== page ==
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Chargers Facing a Crossroads in the Second Half

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Louis Gorini identifies which players could be auditioning to remain with L.A. after the 2017 season.

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NFL: Tampa Bay Buccaneers at San Diego Chargers Orlando Ramirez-USA TODAY Sports

At 3-5, Los Angeles is halfway through the 2017 season and is gearing up for a possible late-season playoff push. During the first half of the season, the Chargers have had some highs, some lows, and a whole lot of unknown. The next eight games for Los Angeles will be a critical time for coaches and players to answer those questions.

If first-year head coach, Anthony Lynn, fails to answer those questions during the second part of the season, then he will be tasked to evaluate the effectiveness of both coaches (***cough cough Ken Whisenhunt) and players.

With the help from OverTheCap, I identified polarizing players that could face the chopping block in 2018 if they fail to produce during this imperative run of games.

NFL: Kansas City Chiefs at San Diego Chargers Orlando Ramirez-USA TODAY Sports

COREY LIUGET

Corey Liuget has had somewhat of a resurgence this year (he couldn’t be much worse than last year). The Chargers defensive tackle has done an admirable job of both stopping the run and being a disruptive pass rusher as well. With a grade of 80.2, ProFootball Focus has Liuget ranked as the 42nd best interior defensive in the NFL.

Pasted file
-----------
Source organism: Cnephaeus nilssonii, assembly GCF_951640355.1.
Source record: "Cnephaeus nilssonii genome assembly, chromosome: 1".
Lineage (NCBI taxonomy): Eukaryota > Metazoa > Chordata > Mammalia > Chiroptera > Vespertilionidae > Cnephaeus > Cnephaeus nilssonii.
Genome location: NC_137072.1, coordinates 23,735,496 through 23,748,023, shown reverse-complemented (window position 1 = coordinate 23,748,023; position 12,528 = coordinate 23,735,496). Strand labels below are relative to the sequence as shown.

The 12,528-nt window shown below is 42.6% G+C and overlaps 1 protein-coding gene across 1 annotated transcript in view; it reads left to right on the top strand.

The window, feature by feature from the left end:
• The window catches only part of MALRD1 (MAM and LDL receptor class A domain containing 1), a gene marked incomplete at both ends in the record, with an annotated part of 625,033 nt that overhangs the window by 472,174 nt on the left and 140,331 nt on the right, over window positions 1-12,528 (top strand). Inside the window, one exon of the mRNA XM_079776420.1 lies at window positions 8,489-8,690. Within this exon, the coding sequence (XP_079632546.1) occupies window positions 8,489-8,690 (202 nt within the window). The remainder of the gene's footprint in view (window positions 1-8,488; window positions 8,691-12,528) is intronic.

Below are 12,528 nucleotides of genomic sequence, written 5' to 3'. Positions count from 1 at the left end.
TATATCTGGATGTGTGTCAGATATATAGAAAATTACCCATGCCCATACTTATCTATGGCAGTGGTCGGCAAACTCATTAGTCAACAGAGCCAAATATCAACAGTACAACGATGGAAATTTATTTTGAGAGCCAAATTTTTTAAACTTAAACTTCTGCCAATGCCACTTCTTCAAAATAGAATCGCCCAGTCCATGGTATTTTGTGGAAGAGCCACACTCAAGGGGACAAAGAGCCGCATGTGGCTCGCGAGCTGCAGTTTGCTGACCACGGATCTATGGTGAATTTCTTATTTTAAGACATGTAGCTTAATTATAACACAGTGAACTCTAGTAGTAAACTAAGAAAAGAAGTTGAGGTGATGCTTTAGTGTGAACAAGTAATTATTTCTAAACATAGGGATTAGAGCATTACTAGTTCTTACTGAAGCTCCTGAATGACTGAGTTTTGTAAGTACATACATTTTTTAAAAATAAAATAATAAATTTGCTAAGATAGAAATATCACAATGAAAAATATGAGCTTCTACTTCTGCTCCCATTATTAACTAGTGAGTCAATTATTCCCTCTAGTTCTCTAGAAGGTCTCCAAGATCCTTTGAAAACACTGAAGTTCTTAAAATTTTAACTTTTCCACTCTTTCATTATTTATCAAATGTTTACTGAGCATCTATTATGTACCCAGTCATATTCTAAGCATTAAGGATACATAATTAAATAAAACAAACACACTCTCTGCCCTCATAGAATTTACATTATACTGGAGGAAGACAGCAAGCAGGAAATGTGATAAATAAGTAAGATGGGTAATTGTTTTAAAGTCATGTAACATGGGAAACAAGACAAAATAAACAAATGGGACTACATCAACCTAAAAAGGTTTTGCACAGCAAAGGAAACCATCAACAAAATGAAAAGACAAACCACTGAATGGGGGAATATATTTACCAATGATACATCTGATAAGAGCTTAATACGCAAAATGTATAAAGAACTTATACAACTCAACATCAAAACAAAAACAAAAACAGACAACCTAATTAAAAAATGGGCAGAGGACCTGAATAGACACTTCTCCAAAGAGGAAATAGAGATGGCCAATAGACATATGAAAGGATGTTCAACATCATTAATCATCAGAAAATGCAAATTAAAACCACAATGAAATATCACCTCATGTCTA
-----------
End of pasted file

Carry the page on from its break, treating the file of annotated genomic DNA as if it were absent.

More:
Then why is Liuget even on this list you ask? While he has flashed on game film, Liuget simply hasn’t done enough to justify his hefty price tag he comes with. The seven-year vet has 12 tackles, 1 forced fumble, and 0 sacks so far this year. Those are hardly numbers you expect to see from a $51.25 million defensive tackle. It is perplexing why he is unable to get to the quarterback over the last couple years. One would think with the emergence of Ingram and Bosa, the attention/double teams would shift to the edge rushers, leaving Liuget with more one on one match ups. The last time Liuget had a sack was week 7... of the 2015 season! He clearly has regressed as a pass rusher over the last couple of years.

Critics will state that it is not always about what appears on the stats sheet. And that may very well be true. But please realize, part of the reason for Liuget’s “bounce back year” is due to the fact that coaches are limiting his snap counts so that he remains effective and fresh. So to recap, the Chargers are paying Liuget over $50 million to be a part-time interior lineman that isn’t a playmaker

If Liuget doesn’t raise his level of play these next 8 games; it is easy to see L.A. moving on from him in 2018. Liuget has a $9.5 million cap hit in 2018, with a dead cap number of $3 million (meaning the Chargers can save $6 million next year). The combination of low production, a high cap number, and the rising play of a possible replacement (Darius Philon) could have the former first-rounder looking for new employment in 2018.

NFL: Los Angeles Chargers at New England Patriots Stew Milne-USA TODAY Sports

TRAVIS BENJAMIN

Travis Benjamin, every Chargers fans favorite punt returner. Benjamin was brought to the Chargers by Tom Telesco for two reasons, 1. to provide life to a special teams group that was dead, and 2. to take the top off of the defense and be a deep threat weapon for Rivers.